The father of a Nova Scotia teen who took her own life after she was allegedly raped and then bullied for a year-and-a-half has posted a tribute to his daughter online, saying he wants her to be remembered for “her love of life and the beautiful way in which she lived it.”

Glen Canning, father of Rehtaeh Parsons, posted the statement Wednesday, saying he doesn’t want his daughter to be remembered for her suicide or the alleged attack.

“I want it to be about the giving heart she had. Her smile. Her love of life and the beautiful way in which she lived it,” Canning wrote.

Canning said some of his daughter’s organs, including her heart and liver, were donated to other patients, who were given “a new breath, and a new chance to love. She saved the lives of four people with her final gift of life. She was that wonderful.”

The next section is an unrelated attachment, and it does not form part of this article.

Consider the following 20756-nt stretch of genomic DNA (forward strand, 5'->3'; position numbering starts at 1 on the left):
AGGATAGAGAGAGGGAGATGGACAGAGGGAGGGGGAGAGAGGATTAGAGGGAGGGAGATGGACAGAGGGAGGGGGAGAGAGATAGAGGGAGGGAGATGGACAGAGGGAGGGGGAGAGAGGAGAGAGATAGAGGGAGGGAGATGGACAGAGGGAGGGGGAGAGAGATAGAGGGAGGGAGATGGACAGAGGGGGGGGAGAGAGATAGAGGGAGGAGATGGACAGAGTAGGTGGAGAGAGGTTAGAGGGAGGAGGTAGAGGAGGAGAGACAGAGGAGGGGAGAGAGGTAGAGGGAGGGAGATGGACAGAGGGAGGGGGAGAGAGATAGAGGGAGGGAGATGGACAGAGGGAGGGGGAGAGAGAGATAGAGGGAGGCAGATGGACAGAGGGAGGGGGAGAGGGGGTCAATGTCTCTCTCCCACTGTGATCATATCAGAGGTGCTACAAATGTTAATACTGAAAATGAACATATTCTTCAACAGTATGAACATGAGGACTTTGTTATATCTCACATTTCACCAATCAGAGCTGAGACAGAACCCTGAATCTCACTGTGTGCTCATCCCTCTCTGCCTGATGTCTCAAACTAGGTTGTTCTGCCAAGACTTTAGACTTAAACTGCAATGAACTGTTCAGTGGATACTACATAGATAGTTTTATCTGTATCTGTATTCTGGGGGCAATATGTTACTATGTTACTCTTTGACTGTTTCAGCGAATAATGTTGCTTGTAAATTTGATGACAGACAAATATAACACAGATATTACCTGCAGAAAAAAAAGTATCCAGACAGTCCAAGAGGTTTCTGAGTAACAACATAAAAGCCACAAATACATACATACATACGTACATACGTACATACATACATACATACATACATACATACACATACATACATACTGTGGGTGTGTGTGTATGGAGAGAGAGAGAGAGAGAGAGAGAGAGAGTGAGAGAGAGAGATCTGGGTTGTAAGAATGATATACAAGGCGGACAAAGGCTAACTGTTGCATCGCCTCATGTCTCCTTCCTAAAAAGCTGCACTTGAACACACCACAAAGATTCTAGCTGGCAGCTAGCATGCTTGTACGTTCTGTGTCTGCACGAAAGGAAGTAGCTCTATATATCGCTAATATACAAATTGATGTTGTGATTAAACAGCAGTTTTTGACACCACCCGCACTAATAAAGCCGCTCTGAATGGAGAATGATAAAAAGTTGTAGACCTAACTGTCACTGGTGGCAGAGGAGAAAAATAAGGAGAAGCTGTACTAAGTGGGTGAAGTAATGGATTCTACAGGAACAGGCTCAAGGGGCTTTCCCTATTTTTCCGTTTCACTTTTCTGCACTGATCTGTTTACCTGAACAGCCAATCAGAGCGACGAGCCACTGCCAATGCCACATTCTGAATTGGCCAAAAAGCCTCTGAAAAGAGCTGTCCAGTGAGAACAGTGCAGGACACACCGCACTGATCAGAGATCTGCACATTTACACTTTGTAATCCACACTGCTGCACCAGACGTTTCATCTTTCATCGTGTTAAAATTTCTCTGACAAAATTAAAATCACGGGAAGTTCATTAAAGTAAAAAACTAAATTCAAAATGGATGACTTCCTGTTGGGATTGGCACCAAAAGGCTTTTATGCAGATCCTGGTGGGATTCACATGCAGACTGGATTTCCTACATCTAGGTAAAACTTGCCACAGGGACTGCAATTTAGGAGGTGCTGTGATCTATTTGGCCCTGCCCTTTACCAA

“I loved my beautiful baby with all my heart. She meant everything to me.”

Canning also expressed his dismay that police did not lay charges in the case. RCMP said there was insufficient evidence to lay charges, despite the family’s claim that photographs were taken of the alleged attack and circulated around the teen’s Cole Harbour high school.

"How is it possible for someone to leave a digital trail like that yet the RCMP don’t have evidence of a crime? What were they looking for if photos and bragging weren’t enough?” Canning wrote.

“My daughter wasn’t bullied to death, she was disappointed to death,” he said. “Disappointed in people she thought she could trust, her school, and the police.”

The intense interest in his daughter’s case sent a wave of traffic to Canning’s blog, which crashed Wednesday evening.